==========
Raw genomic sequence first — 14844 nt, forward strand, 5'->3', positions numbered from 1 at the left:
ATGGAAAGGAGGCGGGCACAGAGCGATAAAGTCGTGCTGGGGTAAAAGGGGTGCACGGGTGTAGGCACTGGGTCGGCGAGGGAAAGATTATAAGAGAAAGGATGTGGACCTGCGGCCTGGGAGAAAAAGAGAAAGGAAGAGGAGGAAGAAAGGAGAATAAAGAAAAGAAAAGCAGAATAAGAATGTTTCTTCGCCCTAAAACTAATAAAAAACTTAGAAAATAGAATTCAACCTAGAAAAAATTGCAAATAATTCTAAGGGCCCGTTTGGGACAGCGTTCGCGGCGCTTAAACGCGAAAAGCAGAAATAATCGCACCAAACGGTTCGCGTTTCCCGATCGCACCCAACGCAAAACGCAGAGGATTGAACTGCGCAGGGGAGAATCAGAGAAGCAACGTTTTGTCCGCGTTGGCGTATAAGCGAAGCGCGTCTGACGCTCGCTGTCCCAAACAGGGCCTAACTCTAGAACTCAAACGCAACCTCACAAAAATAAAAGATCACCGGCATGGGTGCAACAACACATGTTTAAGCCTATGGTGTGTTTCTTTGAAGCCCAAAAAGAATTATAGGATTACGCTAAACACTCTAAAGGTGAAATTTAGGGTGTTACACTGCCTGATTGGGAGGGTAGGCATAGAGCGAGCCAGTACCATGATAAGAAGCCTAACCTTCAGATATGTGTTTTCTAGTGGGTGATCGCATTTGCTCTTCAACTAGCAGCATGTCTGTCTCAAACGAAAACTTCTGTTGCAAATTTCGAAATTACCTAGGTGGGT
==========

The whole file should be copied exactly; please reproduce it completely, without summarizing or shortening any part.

Raw genomic sequence first — 14844 nt, forward strand, 5'->3', positions numbered from 1 at the left:
ATGGAAAGGAGGCGGGCACAGAGCGATAAAGTCGTGCTGGGGTAAAAGGGGTGCACGGGTGTAGGCACTGGGTCGGCGAGGGAAAGATTATAAGAGAAAGGATGTGGACCTGCGGCCTGGGAGAAAAAGAGAAAGGAAGAGGAGGAAGAAAGGAGAATAAAGAAAAGAAAAGCAGAATAAGAATGTTTCTTCGCCCTAAAACTAATAAAAAACTTAGAAAATAGAATTCAACCTAGAAAAAATTGCAAATAATTCTAAGGGCCCGTTTGGGACAGCGTTCGCGGCGCTTAAACGCGAAAAGCAGAAATAATCGCACCAAACGGTTCGCGTTTCCCGATCGCACCCAACGCAAAACGCAGAGGATTGAACTGCGCAGGGGAGAATCAGAGAAGCAACGTTTTGTCCGCGTTGGCGTATAAGCGAAGCGCGTCTGACGCTCGCTGTCCCAAACAGGGCCTAACTCTAGAACTCAAACGCAACCTCACAAAAATAAAAGATCACCGGCATGGGTGCAACAACACATGTTTAAGCCTATGGTGTGTTTCTTTGAAGCCCAAAAAGAATTATAGGATTACGCTAAACACTCTAAAGGTGAAATTTAGGGTGTTACACTGCCTGATTGGGAGGGTAGGCATAGAGCGAGCCAGTACCATGATAAGAAGCCTAACCTTCAGATATGTGTTTTCTAGTGGGTGATCGCATTTGCTCTTCAACTAGCAGCATGTCTGTCTCAAACGAAAACTTCTGTTGCAAATTTCGAAATTACCTAGGTGGGT